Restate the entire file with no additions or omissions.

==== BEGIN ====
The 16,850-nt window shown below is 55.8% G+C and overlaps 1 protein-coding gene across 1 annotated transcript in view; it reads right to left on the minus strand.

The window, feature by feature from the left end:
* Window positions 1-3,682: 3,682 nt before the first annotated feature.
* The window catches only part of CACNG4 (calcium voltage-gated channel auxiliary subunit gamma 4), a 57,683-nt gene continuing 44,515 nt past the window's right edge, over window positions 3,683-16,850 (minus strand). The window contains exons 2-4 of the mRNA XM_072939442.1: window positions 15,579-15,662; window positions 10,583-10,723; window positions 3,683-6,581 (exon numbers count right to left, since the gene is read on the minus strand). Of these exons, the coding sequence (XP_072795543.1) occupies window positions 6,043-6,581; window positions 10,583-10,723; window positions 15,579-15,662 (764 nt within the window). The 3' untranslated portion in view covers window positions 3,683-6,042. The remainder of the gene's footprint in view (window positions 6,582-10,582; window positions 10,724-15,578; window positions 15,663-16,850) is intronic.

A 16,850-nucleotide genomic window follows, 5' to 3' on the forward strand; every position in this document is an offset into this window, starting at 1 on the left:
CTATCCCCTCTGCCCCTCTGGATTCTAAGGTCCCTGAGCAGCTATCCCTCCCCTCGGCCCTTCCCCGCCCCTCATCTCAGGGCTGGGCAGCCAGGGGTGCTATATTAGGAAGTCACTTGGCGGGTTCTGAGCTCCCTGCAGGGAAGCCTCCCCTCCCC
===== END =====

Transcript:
The 16,850-nt window shown below is 55.8% G+C and overlaps 1 protein-coding gene across 1 annotated transcript in view; it reads right to left on the minus strand.

The window, feature by feature from the left end:
* Window positions 1-3,682: 3,682 nt before the first annotated feature.
* The window catches only part of CACNG4 (calcium voltage-gated channel auxiliary subunit gamma 4), a 57,683-nt gene continuing 44,515 nt past the window's right edge, over window positions 3,683-16,850 (minus strand). The window contains exons 2-4 of the mRNA XM_072939442.1: window positions 15,579-15,662; window positions 10,583-10,723; window positions 3,683-6,581 (exon numbers count right to left, since the gene is read on the minus strand). Of these exons, the coding sequence (XP_072795543.1) occupies window positions 6,043-6,581; window positions 10,583-10,723; window positions 15,579-15,662 (764 nt within the window). The 3' untranslated portion in view covers window positions 3,683-6,042. The remainder of the gene's footprint in view (window positions 6,582-10,582; window positions 10,724-15,578; window positions 15,663-16,850) is intronic.

A 16,850-nucleotide genomic window follows, 5' to 3' on the forward strand; every position in this document is an offset into this window, starting at 1 on the left:
CTATCCCCTCTGCCCCTCTGGATTCTAAGGTCCCTGAGCAGCTATCCCTCCCCTCGGCCCTTCCCCGCCCCTCATCTCAGGGCTGGGCAGCCAGGGGTGCTATATTAGGAAGTCACTTGGCGGGTTCTGAGCTCCCTGCAGGGAAGCCTCCCCTCCCC